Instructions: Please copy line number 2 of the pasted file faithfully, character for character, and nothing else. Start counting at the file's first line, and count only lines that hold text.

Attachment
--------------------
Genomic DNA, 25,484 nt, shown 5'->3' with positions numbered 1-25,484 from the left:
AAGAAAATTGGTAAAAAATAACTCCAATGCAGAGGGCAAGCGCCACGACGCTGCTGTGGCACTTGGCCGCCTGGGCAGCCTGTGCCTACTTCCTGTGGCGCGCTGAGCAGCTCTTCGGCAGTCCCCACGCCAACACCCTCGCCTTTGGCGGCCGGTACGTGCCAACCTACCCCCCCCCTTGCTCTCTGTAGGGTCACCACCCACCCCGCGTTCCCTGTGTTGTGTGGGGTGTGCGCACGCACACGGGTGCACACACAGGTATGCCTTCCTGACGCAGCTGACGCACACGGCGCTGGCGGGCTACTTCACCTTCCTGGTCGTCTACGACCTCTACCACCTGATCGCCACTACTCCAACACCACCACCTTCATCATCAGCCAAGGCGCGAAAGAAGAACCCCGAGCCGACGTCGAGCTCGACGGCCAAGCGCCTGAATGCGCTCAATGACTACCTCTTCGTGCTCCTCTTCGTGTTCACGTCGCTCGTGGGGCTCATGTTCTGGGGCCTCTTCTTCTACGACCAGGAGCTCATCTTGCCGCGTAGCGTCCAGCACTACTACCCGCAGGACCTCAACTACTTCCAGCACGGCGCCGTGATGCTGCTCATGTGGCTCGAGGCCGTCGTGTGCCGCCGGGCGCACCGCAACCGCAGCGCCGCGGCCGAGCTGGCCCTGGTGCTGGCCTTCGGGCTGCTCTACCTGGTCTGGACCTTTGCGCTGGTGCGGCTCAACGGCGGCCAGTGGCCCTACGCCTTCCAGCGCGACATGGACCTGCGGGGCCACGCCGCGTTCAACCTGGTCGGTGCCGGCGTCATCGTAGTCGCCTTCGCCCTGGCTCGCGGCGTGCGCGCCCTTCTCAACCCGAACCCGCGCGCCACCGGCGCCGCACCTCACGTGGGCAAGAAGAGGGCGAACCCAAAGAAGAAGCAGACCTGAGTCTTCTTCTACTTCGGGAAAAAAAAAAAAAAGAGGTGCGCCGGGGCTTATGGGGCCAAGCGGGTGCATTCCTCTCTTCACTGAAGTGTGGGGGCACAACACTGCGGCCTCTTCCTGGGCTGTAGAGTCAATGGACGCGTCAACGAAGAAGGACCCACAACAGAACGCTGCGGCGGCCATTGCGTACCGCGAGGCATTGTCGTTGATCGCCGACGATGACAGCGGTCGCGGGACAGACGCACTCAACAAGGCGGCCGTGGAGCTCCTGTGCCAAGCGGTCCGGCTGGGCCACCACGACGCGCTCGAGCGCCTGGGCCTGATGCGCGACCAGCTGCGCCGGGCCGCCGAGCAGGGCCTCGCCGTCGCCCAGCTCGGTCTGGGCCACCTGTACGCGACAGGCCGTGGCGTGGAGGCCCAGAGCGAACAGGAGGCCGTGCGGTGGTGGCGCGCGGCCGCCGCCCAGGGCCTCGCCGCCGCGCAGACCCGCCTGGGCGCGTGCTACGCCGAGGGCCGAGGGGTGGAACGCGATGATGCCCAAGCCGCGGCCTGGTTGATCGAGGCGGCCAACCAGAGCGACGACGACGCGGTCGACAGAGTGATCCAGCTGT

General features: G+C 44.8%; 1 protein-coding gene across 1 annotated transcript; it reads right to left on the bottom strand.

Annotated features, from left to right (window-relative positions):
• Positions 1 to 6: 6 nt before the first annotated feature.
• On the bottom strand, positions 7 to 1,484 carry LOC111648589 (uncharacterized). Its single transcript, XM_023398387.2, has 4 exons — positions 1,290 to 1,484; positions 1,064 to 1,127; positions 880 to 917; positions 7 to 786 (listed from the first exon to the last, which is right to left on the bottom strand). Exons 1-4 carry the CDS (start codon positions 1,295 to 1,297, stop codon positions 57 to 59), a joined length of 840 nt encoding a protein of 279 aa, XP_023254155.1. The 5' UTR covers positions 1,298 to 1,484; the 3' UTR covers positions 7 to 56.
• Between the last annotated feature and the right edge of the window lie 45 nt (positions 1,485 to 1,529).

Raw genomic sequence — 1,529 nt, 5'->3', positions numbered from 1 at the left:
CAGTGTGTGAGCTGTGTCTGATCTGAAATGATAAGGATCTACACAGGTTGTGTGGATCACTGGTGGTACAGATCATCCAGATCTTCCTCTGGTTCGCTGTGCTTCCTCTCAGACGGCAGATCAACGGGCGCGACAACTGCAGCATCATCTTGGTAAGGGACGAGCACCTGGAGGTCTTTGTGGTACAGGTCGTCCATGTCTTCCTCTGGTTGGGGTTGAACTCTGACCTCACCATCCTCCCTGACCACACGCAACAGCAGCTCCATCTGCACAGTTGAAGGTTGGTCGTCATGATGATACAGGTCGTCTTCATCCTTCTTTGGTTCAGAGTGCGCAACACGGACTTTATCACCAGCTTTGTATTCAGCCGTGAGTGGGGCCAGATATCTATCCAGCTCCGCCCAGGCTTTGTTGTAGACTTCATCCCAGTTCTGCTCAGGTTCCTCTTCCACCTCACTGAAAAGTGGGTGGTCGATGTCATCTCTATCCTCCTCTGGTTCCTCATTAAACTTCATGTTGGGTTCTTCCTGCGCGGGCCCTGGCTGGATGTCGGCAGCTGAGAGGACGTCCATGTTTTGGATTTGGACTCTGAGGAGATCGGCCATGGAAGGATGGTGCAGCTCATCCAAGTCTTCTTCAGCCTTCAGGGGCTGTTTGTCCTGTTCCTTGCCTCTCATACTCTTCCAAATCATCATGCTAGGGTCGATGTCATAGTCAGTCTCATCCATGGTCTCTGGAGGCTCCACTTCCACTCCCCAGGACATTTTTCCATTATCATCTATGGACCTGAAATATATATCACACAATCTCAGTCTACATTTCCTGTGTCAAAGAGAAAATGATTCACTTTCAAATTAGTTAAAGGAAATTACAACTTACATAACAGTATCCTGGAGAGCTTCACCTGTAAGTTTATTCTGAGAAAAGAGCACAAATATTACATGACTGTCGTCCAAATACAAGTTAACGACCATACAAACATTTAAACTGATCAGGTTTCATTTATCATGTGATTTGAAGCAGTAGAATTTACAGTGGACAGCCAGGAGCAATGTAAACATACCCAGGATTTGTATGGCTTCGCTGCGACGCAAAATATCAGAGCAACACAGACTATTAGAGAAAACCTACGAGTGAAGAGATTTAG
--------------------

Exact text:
AAGAAAATTGGTAAAAAATAACTCCAATGCAGAGGGCAAGCGCCACGACGCTGCTGTGGCACTTGGCCGCCTGGGCAGCCTGTGCCTACTTCCTGTGGCGCGCTGAGCAGCTCTTCGGCAGTCCCCACGCCAACACCCTCGCCTTTGGCGGCCGGTACGTGCCAACCTACCCCCCCCCTTGCTCTCTGTAGGGTCACCACCCACCCCGCGTTCCCTGTGTTGTGTGGGGTGTGCGCACGCACACGGGTGCACACACAGGTATGCCTTCCTGACGCAGCTGACGCACACGGCGCTGGCGGGCTACTTCACCTTCCTGGTCGTCTACGACCTCTACCACCTGATCGCCACTACTCCAACACCACCACCTTCATCATCAGCCAAGGCGCGAAAGAAGAACCCCGAGCCGACGTCGAGCTCGACGGCCAAGCGCCTGAATGCGCTCAATGACTACCTCTTCGTGCTCCTCTTCGTGTTCACGTCGCTCGTGGGGCTCATGTTCTGGGGCCTCTTCTTCTACGACCAGGAGCTCATCTTGCCGCGTAGCGTCCAGCACTACTACCCGCAGGACCTCAACTACTTCCAGCACGGCGCCGTGATGCTGCTCATGTGGCTCGAGGCCGTCGTGTGCCGCCGGGCGCACCGCAACCGCAGCGCCGCGGCCGAGCTGGCCCTGGTGCTGGCCTTCGGGCTGCTCTACCTGGTCTGGACCTTTGCGCTGGTGCGGCTCAACGGCGGCCAGTGGCCCTACGCCTTCCAGCGCGACATGGACCTGCGGGGCCACGCCGCGTTCAACCTGGTCGGTGCCGGCGTCATCGTAGTCGCCTTCGCCCTGGCTCGCGGCGTGCGCGCCCTTCTCAACCCGAACCCGCGCGCCACCGGCGCCGCACCTCACGTGGGCAAGAAGAGGGCGAACCCAAAGAAGAAGCAGACCTGAGTCTTCTTCTACTTCGGGAAAAAAAAAAAAAAGAGGTGCGCCGGGGCTTATGGGGCCAAGCGGGTGCATTCCTCTCTTCACTGAAGTGTGGGGGCACAACACTGCGGCCTCTTCCTGGGCTGTAGAGTCAATGGACGCGTCAACGAAGAAGGACCCACAACAGAACGCTGCGGCGGCCATTGCGTACCGCGAGGCATTGTCGTTGATCGCCGACGATGACAGCGGTCGCGGGACAGACGCACTCAACAAGGCGGCCGTGGAGCTCCTGTGCCAAGCGGTCCGGCTGGGCCACCACGACGCGCTCGAGCGCCTGGGCCTGATGCGCGACCAGCTGCGCCGGGCCGCCGAGCAGGGCCTCGCCGTCGCCCAGCTCGGTCTGGGCCACCTGTACGCGACAGGCCGTGGCGTGGAGGCCCAGAGCGAACAGGAGGCCGTGCGGTGGTGGCGCGCGGCCGCCGCCCAGGGCCTCGCCGCCGCGCAGACCCGCCTGGGCGCGTGCTACGCCGAGGGCCGAGGGGTGGAACGCGATGATGCCCAAGCCGCGGCCTGGTTGATCGAGGCGGCCAACCAGAGCGACGACGACGCGGTCGACAGAGTGATCCAGCTGT